Way back, we used to listen to the BBC on shortwave. It was almost constant news with a few history or science programs tossed in. The reporting style was often touted by our teachers, especially at the highest levels, as the model for answering exam questions.
<a href="https://commons.wikimedia.org/wiki/File:BBC_Radio_logo.svg" target="_blank" rel="noopener">Source</a>
In ancient days, the BBC would list the news events it was going to broadcast, then go through each of the events in depth, giving a lot of information. At the end of the broadcast there would be a listing of the events covered. In short; ‘tell them what you are going to tell them, tell them, tell them what you told them’.
Many years later, the BBC began broadcasting on FM. This made it more available. Many of us would turn on the radio as we got up, and listen to the news from the BBC. We turned it off when we left for work, turned it on when we came in, and only turned it off if there was a television program we wanted to watch.
As the BBC was virtually all news all the time, if something happened in Trinidad or Tunisia, we heard about it as soon as the BBC did, because handing a news reader new news to read was no dislocation.
Then something changed.
I don’t know why or really care, all I can tell you is that the BBC is rubbish. It didn’t start that way, it has become that way.
<a href="http://www.bbc.co.uk/mediacentre/worldnews/2016/bbc-world-news-launches-on-heathrow-express" target="_blank" rel="noopener">Source</a>
News is squashed into six minutes at the hour and two minutes at the half hour, and most of the time is the most boring blah blah you can imagine. I can’t really go into much depth about the blah blah because I don’t listen to it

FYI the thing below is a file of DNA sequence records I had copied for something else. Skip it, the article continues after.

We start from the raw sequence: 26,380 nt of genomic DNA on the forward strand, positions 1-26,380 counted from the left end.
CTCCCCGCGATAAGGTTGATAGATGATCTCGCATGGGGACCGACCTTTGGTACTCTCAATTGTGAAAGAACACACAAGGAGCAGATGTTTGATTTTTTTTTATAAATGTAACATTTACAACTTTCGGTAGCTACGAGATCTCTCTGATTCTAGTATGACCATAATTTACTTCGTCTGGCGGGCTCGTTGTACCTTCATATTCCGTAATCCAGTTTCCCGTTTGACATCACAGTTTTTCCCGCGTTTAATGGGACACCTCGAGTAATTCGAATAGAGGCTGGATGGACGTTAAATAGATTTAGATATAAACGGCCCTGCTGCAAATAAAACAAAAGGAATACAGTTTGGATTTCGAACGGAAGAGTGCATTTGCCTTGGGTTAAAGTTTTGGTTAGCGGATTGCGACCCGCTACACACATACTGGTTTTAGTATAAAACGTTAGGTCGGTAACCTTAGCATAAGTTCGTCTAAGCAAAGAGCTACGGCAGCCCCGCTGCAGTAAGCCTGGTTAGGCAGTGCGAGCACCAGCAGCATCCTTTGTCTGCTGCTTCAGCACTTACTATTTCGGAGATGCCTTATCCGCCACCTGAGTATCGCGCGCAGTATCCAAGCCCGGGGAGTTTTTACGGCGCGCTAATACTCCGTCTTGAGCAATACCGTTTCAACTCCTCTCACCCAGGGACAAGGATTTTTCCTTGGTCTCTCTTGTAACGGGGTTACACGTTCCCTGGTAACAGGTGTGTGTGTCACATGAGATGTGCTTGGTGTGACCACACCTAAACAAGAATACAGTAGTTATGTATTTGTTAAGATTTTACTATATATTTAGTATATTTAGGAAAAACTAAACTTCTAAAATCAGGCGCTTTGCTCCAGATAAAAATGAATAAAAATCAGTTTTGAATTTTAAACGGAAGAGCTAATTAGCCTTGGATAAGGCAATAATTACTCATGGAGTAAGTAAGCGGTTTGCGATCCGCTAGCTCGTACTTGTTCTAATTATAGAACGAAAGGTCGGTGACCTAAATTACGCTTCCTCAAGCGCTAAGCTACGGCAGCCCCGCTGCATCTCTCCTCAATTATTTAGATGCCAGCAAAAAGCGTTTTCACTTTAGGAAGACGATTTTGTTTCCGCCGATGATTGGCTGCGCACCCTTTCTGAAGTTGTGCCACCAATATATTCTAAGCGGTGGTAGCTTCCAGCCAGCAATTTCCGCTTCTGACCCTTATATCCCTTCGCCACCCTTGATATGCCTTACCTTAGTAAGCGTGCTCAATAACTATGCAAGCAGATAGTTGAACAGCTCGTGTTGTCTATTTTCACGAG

I can tell you they have a pseudo interview program called Hard Talk where one or the other egotists, fascinated by the sound of his/her own voice doesn’t let the VIP do much talking. I don’t know about you, but I couldn’t care less what some guy employed to the BBC thinks about anything.
There’s other programs, so called history or science which are so vague you can’t repeat them. There is no attempt to present the show in an educational fashion so that you can’t be sure when or where or who or what.
<a href="http://www.bbc.com/news/av/10318236/headlines-from-bbc-news" target="_blank" rel="noopener">Source</a>
These blobs of blah blah are very important to the BBC so if they are interviewing someone who has seen or been or done, they’ll cut him or her off to present the blah blah.
If you really want to hear bad radio take a listen to the BBC, then you’ll turn back to your local station with joy.